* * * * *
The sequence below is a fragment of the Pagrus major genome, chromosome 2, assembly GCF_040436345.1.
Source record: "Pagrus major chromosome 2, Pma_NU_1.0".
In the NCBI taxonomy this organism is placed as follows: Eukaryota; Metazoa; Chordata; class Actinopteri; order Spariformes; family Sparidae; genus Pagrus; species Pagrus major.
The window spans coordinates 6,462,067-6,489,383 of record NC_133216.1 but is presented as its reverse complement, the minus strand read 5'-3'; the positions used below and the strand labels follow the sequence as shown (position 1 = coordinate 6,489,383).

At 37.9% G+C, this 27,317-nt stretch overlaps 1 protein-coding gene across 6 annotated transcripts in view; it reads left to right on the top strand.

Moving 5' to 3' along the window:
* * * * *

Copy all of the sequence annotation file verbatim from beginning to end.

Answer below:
The sequence below is a fragment of the Pagrus major genome, chromosome 2, assembly GCF_040436345.1.
Source record: "Pagrus major chromosome 2, Pma_NU_1.0".
In the NCBI taxonomy this organism is placed as follows: Eukaryota; Metazoa; Chordata; class Actinopteri; order Spariformes; family Sparidae; genus Pagrus; species Pagrus major.
The window spans coordinates 6,462,067-6,489,383 of record NC_133216.1 but is presented as its reverse complement, the minus strand read 5'-3'; the positions used below and the strand labels follow the sequence as shown (position 1 = coordinate 6,489,383).

At 37.9% G+C, this 27,317-nt stretch overlaps 1 protein-coding gene across 6 annotated transcripts in view; it reads left to right on the top strand.

Moving 5' to 3' along the window: